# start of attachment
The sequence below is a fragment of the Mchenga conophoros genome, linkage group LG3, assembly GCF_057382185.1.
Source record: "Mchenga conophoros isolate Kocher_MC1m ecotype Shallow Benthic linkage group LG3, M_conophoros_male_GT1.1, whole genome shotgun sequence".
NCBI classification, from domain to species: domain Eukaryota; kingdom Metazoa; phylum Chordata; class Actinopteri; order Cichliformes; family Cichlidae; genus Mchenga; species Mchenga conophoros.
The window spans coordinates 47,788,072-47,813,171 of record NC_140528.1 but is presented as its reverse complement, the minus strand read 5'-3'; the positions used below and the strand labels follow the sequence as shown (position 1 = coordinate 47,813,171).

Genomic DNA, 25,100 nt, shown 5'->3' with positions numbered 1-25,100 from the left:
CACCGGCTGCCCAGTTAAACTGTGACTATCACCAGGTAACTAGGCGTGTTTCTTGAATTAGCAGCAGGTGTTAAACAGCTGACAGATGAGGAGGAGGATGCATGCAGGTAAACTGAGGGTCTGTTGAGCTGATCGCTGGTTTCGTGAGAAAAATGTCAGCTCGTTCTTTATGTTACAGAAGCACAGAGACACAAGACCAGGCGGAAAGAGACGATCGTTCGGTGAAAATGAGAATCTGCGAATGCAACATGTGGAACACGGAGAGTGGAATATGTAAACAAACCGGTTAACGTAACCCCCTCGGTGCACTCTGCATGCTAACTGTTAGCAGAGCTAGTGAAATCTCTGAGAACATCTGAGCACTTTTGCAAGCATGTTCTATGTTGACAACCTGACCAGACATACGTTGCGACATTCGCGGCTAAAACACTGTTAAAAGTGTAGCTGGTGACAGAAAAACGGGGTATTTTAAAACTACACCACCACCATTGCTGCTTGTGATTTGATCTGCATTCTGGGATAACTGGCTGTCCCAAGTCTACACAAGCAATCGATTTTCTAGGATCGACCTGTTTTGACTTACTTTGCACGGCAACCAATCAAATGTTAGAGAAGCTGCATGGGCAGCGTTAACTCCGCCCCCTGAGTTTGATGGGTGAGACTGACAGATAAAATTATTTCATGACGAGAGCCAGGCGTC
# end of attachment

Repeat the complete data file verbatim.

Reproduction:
The sequence below is a fragment of the Mchenga conophoros genome, linkage group LG3, assembly GCF_057382185.1.
Source record: "Mchenga conophoros isolate Kocher_MC1m ecotype Shallow Benthic linkage group LG3, M_conophoros_male_GT1.1, whole genome shotgun sequence".
NCBI classification, from domain to species: domain Eukaryota; kingdom Metazoa; phylum Chordata; class Actinopteri; order Cichliformes; family Cichlidae; genus Mchenga; species Mchenga conophoros.
The window spans coordinates 47,788,072-47,813,171 of record NC_140528.1 but is presented as its reverse complement, the minus strand read 5'-3'; the positions used below and the strand labels follow the sequence as shown (position 1 = coordinate 47,813,171).

Genomic DNA, 25,100 nt, shown 5'->3' with positions numbered 1-25,100 from the left:
CACCGGCTGCCCAGTTAAACTGTGACTATCACCAGGTAACTAGGCGTGTTTCTTGAATTAGCAGCAGGTGTTAAACAGCTGACAGATGAGGAGGAGGATGCATGCAGGTAAACTGAGGGTCTGTTGAGCTGATCGCTGGTTTCGTGAGAAAAATGTCAGCTCGTTCTTTATGTTACAGAAGCACAGAGACACAAGACCAGGCGGAAAGAGACGATCGTTCGGTGAAAATGAGAATCTGCGAATGCAACATGTGGAACACGGAGAGTGGAATATGTAAACAAACCGGTTAACGTAACCCCCTCGGTGCACTCTGCATGCTAACTGTTAGCAGAGCTAGTGAAATCTCTGAGAACATCTGAGCACTTTTGCAAGCATGTTCTATGTTGACAACCTGACCAGACATACGTTGCGACATTCGCGGCTAAAACACTGTTAAAAGTGTAGCTGGTGACAGAAAAACGGGGTATTTTAAAACTACACCACCACCATTGCTGCTTGTGATTTGATCTGCATTCTGGGATAACTGGCTGTCCCAAGTCTACACAAGCAATCGATTTTCTAGGATCGACCTGTTTTGACTTACTTTGCACGGCAACCAATCAAATGTTAGAGAAGCTGCATGGGCAGCGTTAACTCCGCCCCCTGAGTTTGATGGGTGAGACTGACAGATAAAATTATTTCATGACGAGAGCCAGGCGTC